Allan H. Smith, Guillermo Marshall, Taehyun Roh, Catterina Ferreccio, Jane Liaw, Craig Steinmaus. Lung, Bladder, and Kidney Cancer Mortality 40 Years After Arsenic Exposure Reduction. JNCI: Journal of the National Cancer Institute, djx201, https://doi.org/10.1093/jnci/djx201

  • Arsenic Could Affect Drinking Water of 2 Million Americans

    Many of us who have the privilege of being serviced with supply of safe, treated drinking water tend to take our clean water for granted. But not all Americans get their drinking water from a source that is treated; over 44 million US residents obtain their drinking water from private drinking wells, which mostly go unregulated.

    A report which was recently published in the American Chemistry Society's journal, Environmental Science & Technology, has revealed that around 2 million of those people are in danger of being exposed to dangerous levels of arsenic — a toxic contaminant that is found naturally in the environment — through their drinking water supply.

    A silver / arsenic rock A silver / arsenic rock

    Arsenic is a drinking water pollutant that occurs naturally in soils, and is widespread within the environment. Exposure to inorganic arsenic over an extended period of time can potentially result in a wide range of health issues, and has also been linked to varies forms of cancer. Recent studies also suggest that low-level arsenic exposure in pregnant women can have a negative effect on fetal growth and can cause pre-term births.

    While municipal water utilities typically have water filtration plants that remove arsenic from water, and need to monitor water for arsenic in order to meet regulatory standards, residents who depend on wells for their drinking water are pretty much left on their own. The onus rests on well owners to monitor their water for contaminants, and if any are found, they are responsible for implementing measures to remove these contaminants. To date, nobody has really focused on who may be getting exposed to unsafe levels of arsenic in their drinking water around the country. This study, conducted by Joseph Ayotte together with a team of fellow researchers from the US Geological Survey (USGS) and the US Centers for Disease Control and Prevention aims to fill that void.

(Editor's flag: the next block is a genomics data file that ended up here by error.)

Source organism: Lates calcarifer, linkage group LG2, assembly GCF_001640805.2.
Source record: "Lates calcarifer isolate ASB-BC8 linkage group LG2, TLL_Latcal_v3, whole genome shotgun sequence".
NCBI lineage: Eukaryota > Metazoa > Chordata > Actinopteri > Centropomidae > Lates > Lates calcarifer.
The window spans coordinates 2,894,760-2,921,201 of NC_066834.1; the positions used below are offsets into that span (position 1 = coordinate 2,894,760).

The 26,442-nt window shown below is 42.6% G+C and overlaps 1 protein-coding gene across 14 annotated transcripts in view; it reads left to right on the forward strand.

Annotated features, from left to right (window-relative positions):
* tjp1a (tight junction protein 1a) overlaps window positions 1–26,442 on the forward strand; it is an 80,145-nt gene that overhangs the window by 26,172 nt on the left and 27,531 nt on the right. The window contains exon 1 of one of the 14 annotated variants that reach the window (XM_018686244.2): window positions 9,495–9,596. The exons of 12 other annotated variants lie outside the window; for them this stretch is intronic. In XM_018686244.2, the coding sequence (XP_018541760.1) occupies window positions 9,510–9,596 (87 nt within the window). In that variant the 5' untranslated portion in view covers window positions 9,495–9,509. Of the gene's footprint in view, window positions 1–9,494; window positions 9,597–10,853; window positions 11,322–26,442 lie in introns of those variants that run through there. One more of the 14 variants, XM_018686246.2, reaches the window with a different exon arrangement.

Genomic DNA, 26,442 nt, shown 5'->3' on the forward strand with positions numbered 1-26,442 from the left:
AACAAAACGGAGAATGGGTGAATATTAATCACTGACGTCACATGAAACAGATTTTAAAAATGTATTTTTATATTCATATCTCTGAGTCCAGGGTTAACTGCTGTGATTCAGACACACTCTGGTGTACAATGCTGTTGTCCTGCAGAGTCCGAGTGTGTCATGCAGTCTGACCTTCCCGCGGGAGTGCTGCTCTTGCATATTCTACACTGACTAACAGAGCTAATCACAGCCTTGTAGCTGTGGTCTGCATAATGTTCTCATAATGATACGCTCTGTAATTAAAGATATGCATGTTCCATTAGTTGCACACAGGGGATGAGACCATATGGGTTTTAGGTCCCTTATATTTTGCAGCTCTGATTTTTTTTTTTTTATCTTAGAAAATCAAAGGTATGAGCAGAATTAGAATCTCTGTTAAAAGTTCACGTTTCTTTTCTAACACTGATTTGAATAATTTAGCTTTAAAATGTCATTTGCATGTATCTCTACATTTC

Private drinking water well next to an oil tank. Private drinking water well next to an oil tank.

    In order to map out drinking well arsenic levels, the researchers developed a computer model that incorporated existing data of arsenic levels in drinking water wells around the country. They also took into account factors that can affect the concentrations of arsenic, such as aquifer chemistry, geology, and regional rainfall. The model pin-pointed potential arsenic hotspots which were likely to contain wells that had elevated levels of arsenic exceeding the 10 microgram per liter safety limit for drinking water set by the EPA. Hotspots were mostly concentrated around southern Texas, the Southwest, a stretch of land in the upper Midwest and New England. Based on the areas identified, the researchers estimate that the wells affected provide around 2.1 million Americans with drinking water. Many of the affected people may be unaware of the potential risk these contaminated wells pose to their health.

    The researchers conclude by warning private well owners to have their water supply tested for arsenic, and to take the necessary precautions to prevent exposure to this potentially harmful contaminant. A home drinking water filter fitted with a filter that is capable of removing arsenic is a simple mitigating measure that will render your water safe to drink.

    Journal Reference

    Joseph D. Ayotte et al. Estimating the High-Arsenic Domestic-Well Population in the Conterminous United States. Environ. Sci. Technol., October 18, 2017 (web), DOI: 10.1021/acs.est.7b02881